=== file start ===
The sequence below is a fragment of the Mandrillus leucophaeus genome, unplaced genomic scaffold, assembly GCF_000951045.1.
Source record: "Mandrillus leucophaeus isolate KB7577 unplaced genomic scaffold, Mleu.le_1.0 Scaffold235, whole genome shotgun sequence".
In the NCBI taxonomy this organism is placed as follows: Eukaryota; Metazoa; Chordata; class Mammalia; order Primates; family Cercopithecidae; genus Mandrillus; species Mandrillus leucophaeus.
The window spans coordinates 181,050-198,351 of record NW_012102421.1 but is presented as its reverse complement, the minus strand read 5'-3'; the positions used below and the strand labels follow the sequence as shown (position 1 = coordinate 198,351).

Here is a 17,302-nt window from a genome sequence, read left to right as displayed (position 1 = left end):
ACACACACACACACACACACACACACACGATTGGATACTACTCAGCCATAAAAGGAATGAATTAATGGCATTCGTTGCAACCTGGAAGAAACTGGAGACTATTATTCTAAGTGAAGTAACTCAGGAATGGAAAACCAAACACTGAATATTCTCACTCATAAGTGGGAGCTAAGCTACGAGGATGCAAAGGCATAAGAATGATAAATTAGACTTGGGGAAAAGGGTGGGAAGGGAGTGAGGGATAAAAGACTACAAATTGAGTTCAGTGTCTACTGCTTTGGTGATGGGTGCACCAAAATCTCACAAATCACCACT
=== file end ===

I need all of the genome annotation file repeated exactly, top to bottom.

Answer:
The sequence below is a fragment of the Mandrillus leucophaeus genome, unplaced genomic scaffold, assembly GCF_000951045.1.
Source record: "Mandrillus leucophaeus isolate KB7577 unplaced genomic scaffold, Mleu.le_1.0 Scaffold235, whole genome shotgun sequence".
In the NCBI taxonomy this organism is placed as follows: Eukaryota; Metazoa; Chordata; class Mammalia; order Primates; family Cercopithecidae; genus Mandrillus; species Mandrillus leucophaeus.
The window spans coordinates 181,050-198,351 of record NW_012102421.1 but is presented as its reverse complement, the minus strand read 5'-3'; the positions used below and the strand labels follow the sequence as shown (position 1 = coordinate 198,351).

Here is a 17,302-nt window from a genome sequence, read left to right as displayed (position 1 = left end):
ACACACACACACACACACACACACACACGATTGGATACTACTCAGCCATAAAAGGAATGAATTAATGGCATTCGTTGCAACCTGGAAGAAACTGGAGACTATTATTCTAAGTGAAGTAACTCAGGAATGGAAAACCAAACACTGAATATTCTCACTCATAAGTGGGAGCTAAGCTACGAGGATGCAAAGGCATAAGAATGATAAATTAGACTTGGGGAAAAGGGTGGGAAGGGAGTGAGGGATAAAAGACTACAAATTGAGTTCAGTGTCTACTGCTTTGGTGATGGGTGCACCAAAATCTCACAAATCACCACT